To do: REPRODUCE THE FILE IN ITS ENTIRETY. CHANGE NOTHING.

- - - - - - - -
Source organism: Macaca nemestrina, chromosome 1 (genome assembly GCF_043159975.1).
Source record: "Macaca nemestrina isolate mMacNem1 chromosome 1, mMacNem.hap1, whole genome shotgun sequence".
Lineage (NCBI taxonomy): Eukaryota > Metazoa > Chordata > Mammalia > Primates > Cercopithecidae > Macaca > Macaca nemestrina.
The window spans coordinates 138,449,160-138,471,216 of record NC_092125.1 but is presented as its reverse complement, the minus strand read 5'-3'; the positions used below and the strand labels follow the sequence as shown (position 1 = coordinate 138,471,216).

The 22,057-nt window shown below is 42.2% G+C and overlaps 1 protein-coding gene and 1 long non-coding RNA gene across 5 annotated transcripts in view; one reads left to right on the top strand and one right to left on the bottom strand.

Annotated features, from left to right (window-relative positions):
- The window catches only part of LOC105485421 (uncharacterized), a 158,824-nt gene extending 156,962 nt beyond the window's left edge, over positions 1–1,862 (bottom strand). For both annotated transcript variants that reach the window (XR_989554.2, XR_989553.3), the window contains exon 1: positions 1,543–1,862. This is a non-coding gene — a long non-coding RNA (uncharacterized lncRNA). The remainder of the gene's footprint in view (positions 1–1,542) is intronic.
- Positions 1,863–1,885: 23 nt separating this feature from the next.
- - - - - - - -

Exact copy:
Source organism: Macaca nemestrina, chromosome 1 (genome assembly GCF_043159975.1).
Source record: "Macaca nemestrina isolate mMacNem1 chromosome 1, mMacNem.hap1, whole genome shotgun sequence".
Lineage (NCBI taxonomy): Eukaryota > Metazoa > Chordata > Mammalia > Primates > Cercopithecidae > Macaca > Macaca nemestrina.
The window spans coordinates 138,449,160-138,471,216 of record NC_092125.1 but is presented as its reverse complement, the minus strand read 5'-3'; the positions used below and the strand labels follow the sequence as shown (position 1 = coordinate 138,471,216).

The 22,057-nt window shown below is 42.2% G+C and overlaps 1 protein-coding gene and 1 long non-coding RNA gene across 5 annotated transcripts in view; one reads left to right on the top strand and one right to left on the bottom strand.

Annotated features, from left to right (window-relative positions):
- The window catches only part of LOC105485421 (uncharacterized), a 158,824-nt gene extending 156,962 nt beyond the window's left edge, over positions 1–1,862 (bottom strand). For both annotated transcript variants that reach the window (XR_989554.2, XR_989553.3), the window contains exon 1: positions 1,543–1,862. This is a non-coding gene — a long non-coding RNA (uncharacterized lncRNA). The remainder of the gene's footprint in view (positions 1–1,542) is intronic.
- Positions 1,863–1,885: 23 nt separating this feature from the next.